Today marks the third anniversary of Katrina's landfall over the Gulf Coast, but the recovery efforts in New Orleans remain slow and problematic and several barriers remain to rebuilding, according to several reports released this month.
Gulf Coast rebuilding must become a priority for the next president
"If the history of the Katrina recovery were written today, it would be a tragedy. Far too little progress has been made despite the remarkable effort and ingenuity of the people of the region who are fighting to restore their homes and their lives," Raymond C. Offenheiser, president of Oxfam America, said in a recent press release. "Much of the progress has come at the hands of Gulf Coast residents - in spite of significant hurdles placed in front of them by the federal government. The next administration must act quickly to remove those hurdles so Gulf Coast residents can truly and finally recover from the storms."
In a new report, Oxfam America called on both presidential candidates to renew the federal government's commitment to rebuilding the region. "Mirror on America: How the state of Gulf Coast recovery reflects on us all," reveals the slow pace of recovery in the region, what more needs to be done to rebuild, and urges the next administration to make recovery a national priority.
Some of the key findings include:
- More than 35,000 individuals still living in FEMA trailers in the Gulf Coast;
- Only 12 percent of African-American evacuees who returned to New Orleans after the hurricanes were able to find work, compared with 45 percent of white evacuees;
- In Louisiana 82,000 apartments were damaged or destroyed by Katrina and Rita, but the highest official estimate proposes to replace only about 25,000 affordable units;
- In Mississippi, federal money that was mandated for use in rebuilding low-income housing was, instead, diverted to improving the shipyards in Biloxi;
- Compliance with federal labor laws has been ignored with frequent occurrences of safety and health violations, wage theft and exploitative treatment of immigrant workers.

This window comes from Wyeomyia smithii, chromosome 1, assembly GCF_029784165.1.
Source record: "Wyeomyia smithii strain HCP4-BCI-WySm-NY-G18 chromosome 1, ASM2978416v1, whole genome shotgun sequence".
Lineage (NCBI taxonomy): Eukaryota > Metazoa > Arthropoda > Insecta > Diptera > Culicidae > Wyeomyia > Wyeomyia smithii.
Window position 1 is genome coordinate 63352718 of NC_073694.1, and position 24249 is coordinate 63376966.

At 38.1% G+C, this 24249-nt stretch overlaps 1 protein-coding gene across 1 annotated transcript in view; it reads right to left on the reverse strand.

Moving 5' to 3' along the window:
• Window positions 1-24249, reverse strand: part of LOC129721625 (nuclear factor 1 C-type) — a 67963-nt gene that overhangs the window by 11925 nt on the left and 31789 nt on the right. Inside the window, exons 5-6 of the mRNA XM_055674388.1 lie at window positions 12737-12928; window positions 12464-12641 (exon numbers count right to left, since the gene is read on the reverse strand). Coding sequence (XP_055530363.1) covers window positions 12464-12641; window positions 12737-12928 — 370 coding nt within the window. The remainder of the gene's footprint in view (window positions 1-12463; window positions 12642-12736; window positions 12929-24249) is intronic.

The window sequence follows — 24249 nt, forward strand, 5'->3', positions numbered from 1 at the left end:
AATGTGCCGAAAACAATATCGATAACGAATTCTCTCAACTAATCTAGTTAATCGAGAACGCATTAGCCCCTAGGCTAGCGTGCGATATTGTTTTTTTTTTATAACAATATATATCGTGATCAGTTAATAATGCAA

Oxfam is urging the next administration to create an Office for Gulf Coast Recovery headed by a federal coordinator; to make sure all federally subsidized housing destroyed in the storms is reopened or replaced; to require states Gulf Coast states that receive federal recovery dollars to provide regular reports on the use of those funds; and to ensure compliance with labor laws.
"A new administration will face the challenge of correcting the mistakes of its predecessor and a critical opportunity to rebuild the Gulf Coast better and stronger," said Rhonda Jackson, Louisiana State Policy Specialist for Oxfam America, in a press release. "The time is now to renew our promise and commit to a full Gulf Coast recovery."
Gulf Coast residents wonder if they have been forgotten
Earlier this month, the Kaiser Family Foundation released its second survey of the attitudes and experiences of New Orleans' residents. It found that six in ten New Orleans residents say they do not think the rebuilding of New Orleans is a priority for Congress and the president, and even more (65 percent) say they think "most Americans have forgotten about the challenges facing New Orleans." Three in four say the federal government has not provided enough money and other support to the city. The survey also found that 55 percent feel there has been little or no progress in rebuilding neighborhoods, and 72 percent who said federal recovery money has been misspent. Residents feel ignored by policymakers in Washington, underwhelmed by the financial help provided by the federal government, and forgotten by their fellow Americans, the report found.